The leftist socialist activists at Ben & Jerry’s have been dealt the first of what may be many crushing blows to their company over their decision to boycott Israel.
Arizona has become the first state to deliver consequences to the radical brand for its actions.
While speaking out against the actions of Israel is not, in itself, anti-Semitic, there is a long history of antisemitism associated with movements focused on boycotting the country.
As the only democracy in the Middle East, and one of the United States’ most important allies, Israel has been attacked nonstop since the country was re-formed after WWII. Many of the majority-Muslim countries surrounding Israel have vowed to destroy the tiny nation, and many radicals on the left support that destruction.
Ben & Jerry’s, an ice cream company known for its radical left-wing activism, has decided to stop selling its ice cream in Israeli occupied territories. On July 19th, the company announced that continuing to sell its products in these territories was “inconsistent with our values.”
These so-called occupied territories have been a contentious subject in the political arena. Renowned Harvard professor and legal scholar Alan Dershowitz explains this issue best. Watch this 4 minute video:
Ben & Jerry’s, which is based in Vermont, is owned by a London-based global consumer products company called Unilever. Despite this, the ice cream company maintains its own independent board, and makes its own decisions regarding its activism.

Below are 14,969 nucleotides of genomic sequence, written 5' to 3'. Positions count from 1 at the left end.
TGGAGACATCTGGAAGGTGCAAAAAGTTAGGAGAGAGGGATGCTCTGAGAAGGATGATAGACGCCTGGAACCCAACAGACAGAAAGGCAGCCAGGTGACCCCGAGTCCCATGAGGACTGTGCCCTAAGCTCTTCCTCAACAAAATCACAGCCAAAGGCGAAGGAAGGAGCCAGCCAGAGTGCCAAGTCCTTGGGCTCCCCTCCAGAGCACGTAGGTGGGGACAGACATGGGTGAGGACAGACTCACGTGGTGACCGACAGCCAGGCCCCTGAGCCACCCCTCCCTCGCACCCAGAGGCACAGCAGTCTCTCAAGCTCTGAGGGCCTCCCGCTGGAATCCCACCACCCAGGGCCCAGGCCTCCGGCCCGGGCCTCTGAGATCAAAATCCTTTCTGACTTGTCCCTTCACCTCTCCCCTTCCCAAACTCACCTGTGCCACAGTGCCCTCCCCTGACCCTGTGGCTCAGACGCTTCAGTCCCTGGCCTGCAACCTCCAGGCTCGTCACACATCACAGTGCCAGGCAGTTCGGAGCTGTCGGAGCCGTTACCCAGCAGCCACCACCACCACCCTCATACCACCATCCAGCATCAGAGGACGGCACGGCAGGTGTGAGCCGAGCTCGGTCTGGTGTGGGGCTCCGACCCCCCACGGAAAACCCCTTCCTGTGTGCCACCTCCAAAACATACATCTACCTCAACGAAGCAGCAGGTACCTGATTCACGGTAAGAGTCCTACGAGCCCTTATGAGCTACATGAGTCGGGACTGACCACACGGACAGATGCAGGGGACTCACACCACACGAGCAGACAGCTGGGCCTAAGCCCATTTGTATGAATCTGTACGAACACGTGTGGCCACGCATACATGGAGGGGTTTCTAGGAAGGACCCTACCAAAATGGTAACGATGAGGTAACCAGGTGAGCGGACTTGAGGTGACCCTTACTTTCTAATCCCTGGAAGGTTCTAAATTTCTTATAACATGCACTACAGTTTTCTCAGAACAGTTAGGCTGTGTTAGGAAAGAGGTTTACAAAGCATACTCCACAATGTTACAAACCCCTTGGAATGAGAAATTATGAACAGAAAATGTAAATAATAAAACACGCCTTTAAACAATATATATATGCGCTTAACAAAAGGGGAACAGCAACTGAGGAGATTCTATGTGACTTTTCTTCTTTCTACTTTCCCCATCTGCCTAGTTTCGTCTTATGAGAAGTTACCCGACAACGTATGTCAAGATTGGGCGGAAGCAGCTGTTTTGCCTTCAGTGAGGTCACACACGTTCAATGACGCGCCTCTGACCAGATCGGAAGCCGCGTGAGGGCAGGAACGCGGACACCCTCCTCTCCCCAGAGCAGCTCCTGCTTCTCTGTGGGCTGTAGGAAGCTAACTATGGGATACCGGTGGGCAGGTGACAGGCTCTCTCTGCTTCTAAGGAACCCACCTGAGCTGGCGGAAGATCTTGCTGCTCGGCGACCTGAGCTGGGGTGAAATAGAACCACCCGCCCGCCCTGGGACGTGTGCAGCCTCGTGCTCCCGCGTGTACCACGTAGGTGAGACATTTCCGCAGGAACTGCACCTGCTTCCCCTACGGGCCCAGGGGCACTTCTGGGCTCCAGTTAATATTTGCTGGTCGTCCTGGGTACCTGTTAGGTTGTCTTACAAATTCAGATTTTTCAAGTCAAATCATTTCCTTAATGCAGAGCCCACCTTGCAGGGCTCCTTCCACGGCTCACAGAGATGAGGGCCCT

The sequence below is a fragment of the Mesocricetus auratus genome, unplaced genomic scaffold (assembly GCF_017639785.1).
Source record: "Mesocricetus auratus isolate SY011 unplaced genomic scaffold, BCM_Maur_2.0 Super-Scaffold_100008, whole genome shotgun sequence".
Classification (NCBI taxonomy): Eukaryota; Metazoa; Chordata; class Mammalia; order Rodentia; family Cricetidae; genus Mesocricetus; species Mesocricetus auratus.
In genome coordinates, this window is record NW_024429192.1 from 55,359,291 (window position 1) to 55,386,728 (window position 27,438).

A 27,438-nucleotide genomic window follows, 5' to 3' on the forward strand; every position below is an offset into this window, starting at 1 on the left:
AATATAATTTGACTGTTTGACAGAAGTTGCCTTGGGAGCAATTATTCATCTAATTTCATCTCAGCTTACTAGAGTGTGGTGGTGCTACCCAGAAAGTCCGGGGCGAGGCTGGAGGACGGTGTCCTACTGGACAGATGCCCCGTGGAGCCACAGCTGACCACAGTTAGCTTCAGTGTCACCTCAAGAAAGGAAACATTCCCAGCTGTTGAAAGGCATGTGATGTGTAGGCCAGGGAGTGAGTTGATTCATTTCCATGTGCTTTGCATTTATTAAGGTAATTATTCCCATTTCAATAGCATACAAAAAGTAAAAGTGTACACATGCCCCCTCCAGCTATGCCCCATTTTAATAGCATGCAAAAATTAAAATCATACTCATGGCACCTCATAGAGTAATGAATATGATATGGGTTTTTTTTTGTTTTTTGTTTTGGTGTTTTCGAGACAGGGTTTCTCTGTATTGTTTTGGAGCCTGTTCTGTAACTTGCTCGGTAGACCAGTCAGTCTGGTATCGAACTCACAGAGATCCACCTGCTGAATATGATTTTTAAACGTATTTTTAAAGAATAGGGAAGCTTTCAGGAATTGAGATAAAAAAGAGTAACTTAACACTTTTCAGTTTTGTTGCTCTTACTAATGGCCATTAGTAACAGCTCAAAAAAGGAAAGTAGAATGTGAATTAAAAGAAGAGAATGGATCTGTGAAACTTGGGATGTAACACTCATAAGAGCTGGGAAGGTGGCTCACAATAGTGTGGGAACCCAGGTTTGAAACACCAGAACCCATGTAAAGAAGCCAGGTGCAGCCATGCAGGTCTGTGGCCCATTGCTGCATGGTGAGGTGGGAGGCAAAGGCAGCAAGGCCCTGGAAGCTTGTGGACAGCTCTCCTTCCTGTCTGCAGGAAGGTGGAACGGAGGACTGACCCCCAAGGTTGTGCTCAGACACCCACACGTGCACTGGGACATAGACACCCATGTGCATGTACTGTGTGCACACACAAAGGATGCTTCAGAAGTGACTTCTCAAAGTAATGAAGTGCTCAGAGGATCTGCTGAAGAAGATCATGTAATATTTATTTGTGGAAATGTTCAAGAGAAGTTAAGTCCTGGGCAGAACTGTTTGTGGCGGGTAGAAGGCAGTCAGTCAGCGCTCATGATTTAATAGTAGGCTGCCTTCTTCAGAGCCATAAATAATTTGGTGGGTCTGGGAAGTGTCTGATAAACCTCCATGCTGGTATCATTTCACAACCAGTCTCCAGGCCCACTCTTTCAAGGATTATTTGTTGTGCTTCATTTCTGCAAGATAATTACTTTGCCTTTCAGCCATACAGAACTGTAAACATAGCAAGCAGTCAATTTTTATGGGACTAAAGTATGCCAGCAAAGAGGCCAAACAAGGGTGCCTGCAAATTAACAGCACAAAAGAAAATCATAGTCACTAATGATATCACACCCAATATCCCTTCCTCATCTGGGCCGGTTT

In response to the boycott from Ben & Jerry’s, Arizona has sold off $93 million in Unilever bonds, and is planning to sell the remaining $50 million the state has invested in the company over its subsidiary’s decision.
This decision was actually mandated by the state’s laws. In Arizona, government agencies are barred from holding investments in — or doing more than $100,000 in business with — any firm that boycotts the nation of Israel or its territories.
Arizona is one of 35 states with these anti-boycott laws. It is not the first state to threaten to use them, but it is the first state to actually fully divest itself from Ben & Jerry’s.
The New York Post reports: “Illinois warned the company in July that it had 90 days after its investment board met to change course or it too would sell. Florida and other states have taken similar action, according to IAC For Action, the policy and legislative arm for the Israeli-American Council.”